Saturday, August 16, 2003

Week 9 in Brazil, Take 2

Well, I’m afraid this update loses some of its impact now that I’ve returned to the states, but I didn’t exactly have time to write my final missive twice.  I literally used my last 20 minutes at the youth hostel in Rio to type the tale of my final week in Brazil and as a result, after hotmail ate my words of wisdom re week 9, I had no choice but to leave the tale for later reconstruction as I had a plane to catch.  By the way, many thanks to all those sarcastic words of wisdom (no I did not forget something, Nancy, hotmail just hates me and yes, my week was EXTREMELY exciting, thank you very much, Jed).

And so… I will attempt to reconstruct my final week for you, my patient loyal readers, and also for me, since I find it impossible to leave this tale unfinished!

Speaking of Jed, he would be so proud of me (I forgot to mention this in week 8), for I spent one of my final evenings with my family playing the Brazilian version of that game whose name escapes me, but you know the one — it’s a war game, involving lots of armies with the goal being to take over the world.  In any case, I had to keep reminding the apparent cheaters in the family (the father and the 14-year old son) that no, if they wanted to fight with x number of armies, then they had to actually move y number of armies when they won.  I constantly amazed the young boys in the house with my knowledge of “cool” games and (amazingly enough!) music.

But that has nothing to do with week 9.  Week 9 I spent in Rio (and what fun that was!)  For the first part of the week, I toured the city with the other Americans in our group.  We visited Cristo Redentor at the top of a mountain via train and an endless number of steps; trekked across two other mountains on our way to a third (Pao de Acucar) via rikkety, grindy, terrifying slow, cable cars (my mom would have freaked!); ate at a churrasco buffet (the Brazilian version of barbecue where every two minutes a waiter hovered over your shoulder wanting to drop giant slabs of meat on your plate – I kept them away with my newly acquired Brazilian finger – that would be a no-no-no shaking of the finger not whatever the hell else you guys are thinking); spent hours at the beach; visited several "hippy fairs"; trekked through a botanical garden; visited the soccer stadium (why I ask you); and attended a hideous, tacky, Las Vegas showgirl type show well-known among Rio tourists for its “realistic” portrayal of Brazilian culture and history [scoffs and rolls eyes].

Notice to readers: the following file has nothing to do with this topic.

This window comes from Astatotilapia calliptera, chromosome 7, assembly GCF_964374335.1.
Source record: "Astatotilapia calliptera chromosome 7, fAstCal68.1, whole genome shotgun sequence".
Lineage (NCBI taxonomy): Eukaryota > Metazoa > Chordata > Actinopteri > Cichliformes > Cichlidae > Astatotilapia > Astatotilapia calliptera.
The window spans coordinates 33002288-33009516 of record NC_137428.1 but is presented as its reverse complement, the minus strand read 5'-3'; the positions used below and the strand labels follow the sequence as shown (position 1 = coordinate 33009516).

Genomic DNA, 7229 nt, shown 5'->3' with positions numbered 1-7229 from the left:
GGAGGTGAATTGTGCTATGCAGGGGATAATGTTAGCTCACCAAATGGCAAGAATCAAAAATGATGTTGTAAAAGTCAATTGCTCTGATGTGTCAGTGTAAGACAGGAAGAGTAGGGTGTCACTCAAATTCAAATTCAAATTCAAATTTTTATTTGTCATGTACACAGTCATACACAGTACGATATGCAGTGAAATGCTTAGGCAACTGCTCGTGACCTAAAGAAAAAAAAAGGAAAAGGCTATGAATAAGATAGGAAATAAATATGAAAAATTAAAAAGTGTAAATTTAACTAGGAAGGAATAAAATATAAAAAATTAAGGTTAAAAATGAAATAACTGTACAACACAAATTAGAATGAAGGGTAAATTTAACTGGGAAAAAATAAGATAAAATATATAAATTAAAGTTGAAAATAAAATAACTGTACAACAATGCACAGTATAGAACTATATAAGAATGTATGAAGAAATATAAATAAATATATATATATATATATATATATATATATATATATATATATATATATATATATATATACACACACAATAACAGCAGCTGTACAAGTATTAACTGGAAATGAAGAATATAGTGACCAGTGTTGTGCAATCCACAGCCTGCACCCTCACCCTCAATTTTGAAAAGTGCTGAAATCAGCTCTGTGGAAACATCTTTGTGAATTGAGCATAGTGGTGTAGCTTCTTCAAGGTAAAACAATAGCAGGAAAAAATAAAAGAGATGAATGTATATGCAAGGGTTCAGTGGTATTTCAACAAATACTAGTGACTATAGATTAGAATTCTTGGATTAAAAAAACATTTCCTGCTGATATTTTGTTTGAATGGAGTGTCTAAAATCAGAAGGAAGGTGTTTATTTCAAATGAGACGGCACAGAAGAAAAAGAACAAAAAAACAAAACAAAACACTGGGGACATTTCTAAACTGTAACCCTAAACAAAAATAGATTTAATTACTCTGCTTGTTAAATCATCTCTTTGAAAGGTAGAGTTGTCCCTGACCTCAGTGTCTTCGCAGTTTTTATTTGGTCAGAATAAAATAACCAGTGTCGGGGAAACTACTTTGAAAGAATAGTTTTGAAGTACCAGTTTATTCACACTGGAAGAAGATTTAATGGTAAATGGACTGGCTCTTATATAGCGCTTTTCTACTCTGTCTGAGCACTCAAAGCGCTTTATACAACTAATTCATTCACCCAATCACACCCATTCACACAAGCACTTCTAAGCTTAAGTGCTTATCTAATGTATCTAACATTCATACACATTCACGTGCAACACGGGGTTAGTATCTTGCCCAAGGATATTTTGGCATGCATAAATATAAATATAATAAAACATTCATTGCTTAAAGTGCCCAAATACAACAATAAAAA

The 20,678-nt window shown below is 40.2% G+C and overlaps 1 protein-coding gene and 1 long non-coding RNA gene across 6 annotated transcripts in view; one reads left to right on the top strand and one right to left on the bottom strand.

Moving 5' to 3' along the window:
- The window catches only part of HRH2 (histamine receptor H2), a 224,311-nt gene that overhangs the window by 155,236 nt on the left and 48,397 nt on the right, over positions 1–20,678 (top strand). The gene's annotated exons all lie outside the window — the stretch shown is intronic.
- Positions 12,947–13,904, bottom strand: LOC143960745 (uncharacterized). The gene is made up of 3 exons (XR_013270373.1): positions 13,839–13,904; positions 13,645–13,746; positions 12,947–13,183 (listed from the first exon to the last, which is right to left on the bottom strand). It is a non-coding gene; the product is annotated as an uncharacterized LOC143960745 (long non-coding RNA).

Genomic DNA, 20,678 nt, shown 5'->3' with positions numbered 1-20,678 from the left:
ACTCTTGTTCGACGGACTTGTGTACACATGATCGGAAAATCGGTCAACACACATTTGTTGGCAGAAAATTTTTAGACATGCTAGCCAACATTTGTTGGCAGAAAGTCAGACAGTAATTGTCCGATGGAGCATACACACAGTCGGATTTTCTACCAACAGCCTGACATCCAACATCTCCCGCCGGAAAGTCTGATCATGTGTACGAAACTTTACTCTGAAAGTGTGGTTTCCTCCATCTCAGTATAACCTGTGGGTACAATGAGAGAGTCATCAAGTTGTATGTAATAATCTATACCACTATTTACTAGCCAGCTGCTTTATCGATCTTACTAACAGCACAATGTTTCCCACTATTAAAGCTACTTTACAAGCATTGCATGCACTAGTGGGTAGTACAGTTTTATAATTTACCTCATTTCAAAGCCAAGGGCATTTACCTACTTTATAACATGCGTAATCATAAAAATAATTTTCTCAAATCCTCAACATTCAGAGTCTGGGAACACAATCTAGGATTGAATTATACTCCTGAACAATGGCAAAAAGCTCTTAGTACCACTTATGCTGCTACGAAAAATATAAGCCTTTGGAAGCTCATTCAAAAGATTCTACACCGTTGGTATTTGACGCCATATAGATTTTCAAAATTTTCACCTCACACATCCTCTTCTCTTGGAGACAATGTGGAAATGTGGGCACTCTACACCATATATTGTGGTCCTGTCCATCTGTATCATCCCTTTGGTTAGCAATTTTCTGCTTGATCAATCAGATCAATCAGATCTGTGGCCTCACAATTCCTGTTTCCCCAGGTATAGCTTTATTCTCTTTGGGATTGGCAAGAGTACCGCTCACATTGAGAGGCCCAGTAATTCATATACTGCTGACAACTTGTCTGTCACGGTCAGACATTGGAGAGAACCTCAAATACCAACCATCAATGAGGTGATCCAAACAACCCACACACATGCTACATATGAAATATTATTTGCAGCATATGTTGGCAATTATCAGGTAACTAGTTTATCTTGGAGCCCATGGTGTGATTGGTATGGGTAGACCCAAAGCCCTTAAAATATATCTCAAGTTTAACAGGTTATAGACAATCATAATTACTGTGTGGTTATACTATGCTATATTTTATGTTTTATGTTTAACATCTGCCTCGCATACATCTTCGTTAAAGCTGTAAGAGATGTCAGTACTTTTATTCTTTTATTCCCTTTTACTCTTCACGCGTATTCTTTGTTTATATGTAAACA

My only regret is that I never did get the chance to leap off that mountain in Rio and hang-glide down to the beaches below.  They kept cancelling our reservation due to inclement weather.  Damn them.  Of course, in retrospect, I think that maybe the inclement weather was actually the universe shouting at us, “HEY!  Enough risk-taking already, you MORONS!!”

My final three days in Rio I spent at the beach, wandering through Copacabana, enjoying my room at the youth hostel that was so very different from the room of broken pipes, waterfall streaming across the electric control panel and telephone, sprinkling in my face at 4:00 in the morning, nearly electrocuting me as I attempted to turn on the lights and turn off the a/c via the same control panel, unable to see the water that was turning it into a hazardous danger zone… this was the room I stayed in at our “classier” and more expensive group hotel we stayed in for the first half of the week.  My youth hostel was much calmer and had lots more character with a hammock on the balcony, bunk beds in the rooms, hardwood floors, ceiling fans and older architecture.

In any case, that was my final week in Brazil.  For the most part, it was calm with a distinct lack of excitement (mainly because I wasn’t with the group that ended up getting in an argument with a taxi driver — well, I did get in some arguments myself, but I wasn’t there for this particular argument — and were forced to exit the cab in the middle of a bunch of favelas, or shantytowns, with no idea of where they were or how to get where they were going, and ended up getting picked up by mega-scary, machine gun toting military police… they were eventually given a ride to civilization after enduring a lecture about wandering where they didn’t belong and having to hear about the German tourist who was shot not two blocks from where they stood two weeks before… yeah, I’m thinking I was lucky to escape all that excitement!)

And so my experiences in Brazil ended with a 12-hour plane ride home, 4 hour layover in Texas, and a 2 hour flight to K.C.  All in all, it was a great trip, crazy family, river rafting near death experience, cable cars, excessive hours in class, military police and all.

But it’s good to be home too!

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